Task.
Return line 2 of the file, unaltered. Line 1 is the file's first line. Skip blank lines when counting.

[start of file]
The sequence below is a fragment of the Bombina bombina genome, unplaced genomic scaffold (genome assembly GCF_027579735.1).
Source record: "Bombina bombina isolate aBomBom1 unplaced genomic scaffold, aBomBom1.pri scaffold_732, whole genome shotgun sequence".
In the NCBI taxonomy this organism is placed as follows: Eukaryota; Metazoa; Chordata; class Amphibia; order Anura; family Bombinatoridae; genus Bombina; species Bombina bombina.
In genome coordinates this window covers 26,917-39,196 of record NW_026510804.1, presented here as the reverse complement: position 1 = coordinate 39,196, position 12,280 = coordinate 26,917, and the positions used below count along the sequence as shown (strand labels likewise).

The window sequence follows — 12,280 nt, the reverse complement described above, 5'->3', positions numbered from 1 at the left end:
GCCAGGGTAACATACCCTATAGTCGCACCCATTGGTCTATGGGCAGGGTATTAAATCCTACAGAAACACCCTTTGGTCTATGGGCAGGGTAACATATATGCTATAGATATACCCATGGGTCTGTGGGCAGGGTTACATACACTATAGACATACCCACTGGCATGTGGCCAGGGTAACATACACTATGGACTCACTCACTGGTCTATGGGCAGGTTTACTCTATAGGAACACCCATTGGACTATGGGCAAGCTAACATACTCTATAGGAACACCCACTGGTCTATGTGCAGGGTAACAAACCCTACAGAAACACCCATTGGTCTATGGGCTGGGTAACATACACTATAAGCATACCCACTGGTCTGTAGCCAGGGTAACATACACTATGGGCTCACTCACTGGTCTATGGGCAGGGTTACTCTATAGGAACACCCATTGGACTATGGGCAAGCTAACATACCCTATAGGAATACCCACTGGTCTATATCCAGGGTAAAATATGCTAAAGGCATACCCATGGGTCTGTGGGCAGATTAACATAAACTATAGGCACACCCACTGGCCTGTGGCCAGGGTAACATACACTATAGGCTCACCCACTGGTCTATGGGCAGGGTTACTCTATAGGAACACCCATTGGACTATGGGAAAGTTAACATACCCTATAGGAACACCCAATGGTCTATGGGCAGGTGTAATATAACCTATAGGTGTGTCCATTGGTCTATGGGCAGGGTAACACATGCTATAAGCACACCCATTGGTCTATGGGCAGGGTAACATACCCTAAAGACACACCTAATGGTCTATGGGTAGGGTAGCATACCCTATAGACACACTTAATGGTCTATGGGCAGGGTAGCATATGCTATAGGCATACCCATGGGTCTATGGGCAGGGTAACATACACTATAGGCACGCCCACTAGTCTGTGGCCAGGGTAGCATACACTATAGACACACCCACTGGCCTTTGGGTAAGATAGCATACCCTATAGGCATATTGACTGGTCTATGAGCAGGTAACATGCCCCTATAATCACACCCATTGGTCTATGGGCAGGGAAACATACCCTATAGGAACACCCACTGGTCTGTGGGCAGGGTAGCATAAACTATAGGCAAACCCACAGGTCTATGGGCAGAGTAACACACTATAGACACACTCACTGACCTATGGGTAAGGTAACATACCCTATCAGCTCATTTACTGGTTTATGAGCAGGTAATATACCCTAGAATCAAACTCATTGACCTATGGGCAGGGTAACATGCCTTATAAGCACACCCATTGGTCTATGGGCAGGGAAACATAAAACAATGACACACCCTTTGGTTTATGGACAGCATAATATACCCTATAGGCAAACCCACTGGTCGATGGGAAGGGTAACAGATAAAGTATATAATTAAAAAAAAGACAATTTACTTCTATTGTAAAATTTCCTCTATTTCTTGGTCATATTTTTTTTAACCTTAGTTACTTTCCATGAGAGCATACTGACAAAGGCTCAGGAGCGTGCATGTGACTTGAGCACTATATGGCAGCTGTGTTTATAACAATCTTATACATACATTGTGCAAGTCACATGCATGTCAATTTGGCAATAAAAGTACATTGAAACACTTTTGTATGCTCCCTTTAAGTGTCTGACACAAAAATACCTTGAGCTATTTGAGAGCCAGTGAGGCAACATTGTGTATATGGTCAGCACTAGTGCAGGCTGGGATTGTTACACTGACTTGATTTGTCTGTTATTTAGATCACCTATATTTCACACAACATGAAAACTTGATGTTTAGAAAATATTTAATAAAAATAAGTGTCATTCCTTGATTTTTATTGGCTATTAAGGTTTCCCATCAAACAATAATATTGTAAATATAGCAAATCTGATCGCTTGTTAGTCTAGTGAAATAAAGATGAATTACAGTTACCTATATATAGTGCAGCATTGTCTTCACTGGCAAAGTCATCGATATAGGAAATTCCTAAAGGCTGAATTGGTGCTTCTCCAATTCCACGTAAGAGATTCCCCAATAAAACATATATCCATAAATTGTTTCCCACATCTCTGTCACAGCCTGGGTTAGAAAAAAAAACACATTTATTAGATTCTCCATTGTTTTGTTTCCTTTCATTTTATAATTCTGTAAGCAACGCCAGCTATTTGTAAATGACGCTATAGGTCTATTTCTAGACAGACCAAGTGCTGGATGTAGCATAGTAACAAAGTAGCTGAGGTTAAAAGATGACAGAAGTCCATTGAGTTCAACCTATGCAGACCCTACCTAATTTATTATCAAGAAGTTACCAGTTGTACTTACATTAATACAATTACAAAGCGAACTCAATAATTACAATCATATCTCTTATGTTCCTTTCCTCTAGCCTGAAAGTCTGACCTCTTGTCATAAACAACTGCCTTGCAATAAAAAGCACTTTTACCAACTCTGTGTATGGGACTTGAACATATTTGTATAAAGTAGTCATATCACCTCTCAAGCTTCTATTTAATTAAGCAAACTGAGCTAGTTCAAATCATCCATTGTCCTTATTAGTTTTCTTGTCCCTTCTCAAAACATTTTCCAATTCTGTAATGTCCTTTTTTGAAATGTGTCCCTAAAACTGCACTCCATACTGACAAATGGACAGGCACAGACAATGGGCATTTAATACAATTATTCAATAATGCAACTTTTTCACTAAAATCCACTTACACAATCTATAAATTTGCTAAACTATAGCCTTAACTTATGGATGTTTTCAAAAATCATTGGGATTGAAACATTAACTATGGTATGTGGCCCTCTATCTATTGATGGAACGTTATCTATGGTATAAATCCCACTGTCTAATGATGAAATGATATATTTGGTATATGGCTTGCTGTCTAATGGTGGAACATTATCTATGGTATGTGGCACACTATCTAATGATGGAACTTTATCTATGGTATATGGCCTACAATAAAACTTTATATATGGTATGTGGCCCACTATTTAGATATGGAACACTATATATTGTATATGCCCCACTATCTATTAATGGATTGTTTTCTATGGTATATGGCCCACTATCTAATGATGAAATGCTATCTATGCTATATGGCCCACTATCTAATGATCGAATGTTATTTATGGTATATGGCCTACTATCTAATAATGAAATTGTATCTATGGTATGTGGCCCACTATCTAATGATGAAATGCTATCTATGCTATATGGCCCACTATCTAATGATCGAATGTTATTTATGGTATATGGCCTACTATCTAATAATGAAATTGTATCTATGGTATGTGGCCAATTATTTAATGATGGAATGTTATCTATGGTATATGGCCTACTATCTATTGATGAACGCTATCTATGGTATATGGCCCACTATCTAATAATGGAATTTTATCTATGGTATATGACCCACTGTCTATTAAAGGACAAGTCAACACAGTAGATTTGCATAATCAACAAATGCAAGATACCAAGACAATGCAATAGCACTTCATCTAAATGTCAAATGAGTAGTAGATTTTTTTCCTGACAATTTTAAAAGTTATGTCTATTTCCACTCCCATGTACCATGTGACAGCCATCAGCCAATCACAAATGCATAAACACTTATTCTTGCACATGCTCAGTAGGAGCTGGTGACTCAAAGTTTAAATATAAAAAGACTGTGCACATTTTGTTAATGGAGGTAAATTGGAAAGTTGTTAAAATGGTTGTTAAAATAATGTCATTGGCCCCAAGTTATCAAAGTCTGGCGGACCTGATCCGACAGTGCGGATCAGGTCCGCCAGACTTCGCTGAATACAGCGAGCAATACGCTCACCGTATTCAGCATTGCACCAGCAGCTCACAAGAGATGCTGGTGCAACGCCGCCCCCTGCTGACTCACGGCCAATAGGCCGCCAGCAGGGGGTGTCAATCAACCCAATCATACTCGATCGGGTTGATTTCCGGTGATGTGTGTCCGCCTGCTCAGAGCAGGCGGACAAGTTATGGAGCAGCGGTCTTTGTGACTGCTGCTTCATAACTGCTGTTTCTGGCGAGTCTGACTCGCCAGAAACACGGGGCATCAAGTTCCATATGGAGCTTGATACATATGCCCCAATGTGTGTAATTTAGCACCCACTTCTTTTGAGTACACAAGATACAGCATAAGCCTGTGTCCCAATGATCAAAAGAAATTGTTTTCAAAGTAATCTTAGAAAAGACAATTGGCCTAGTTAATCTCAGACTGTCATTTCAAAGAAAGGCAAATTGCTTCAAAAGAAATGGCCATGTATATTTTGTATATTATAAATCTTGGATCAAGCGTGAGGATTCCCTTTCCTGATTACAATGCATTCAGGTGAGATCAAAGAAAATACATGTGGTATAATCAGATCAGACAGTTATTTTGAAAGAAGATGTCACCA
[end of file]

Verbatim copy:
Source record: "Bombina bombina isolate aBomBom1 unplaced genomic scaffold, aBomBom1.pri scaffold_732, whole genome shotgun sequence".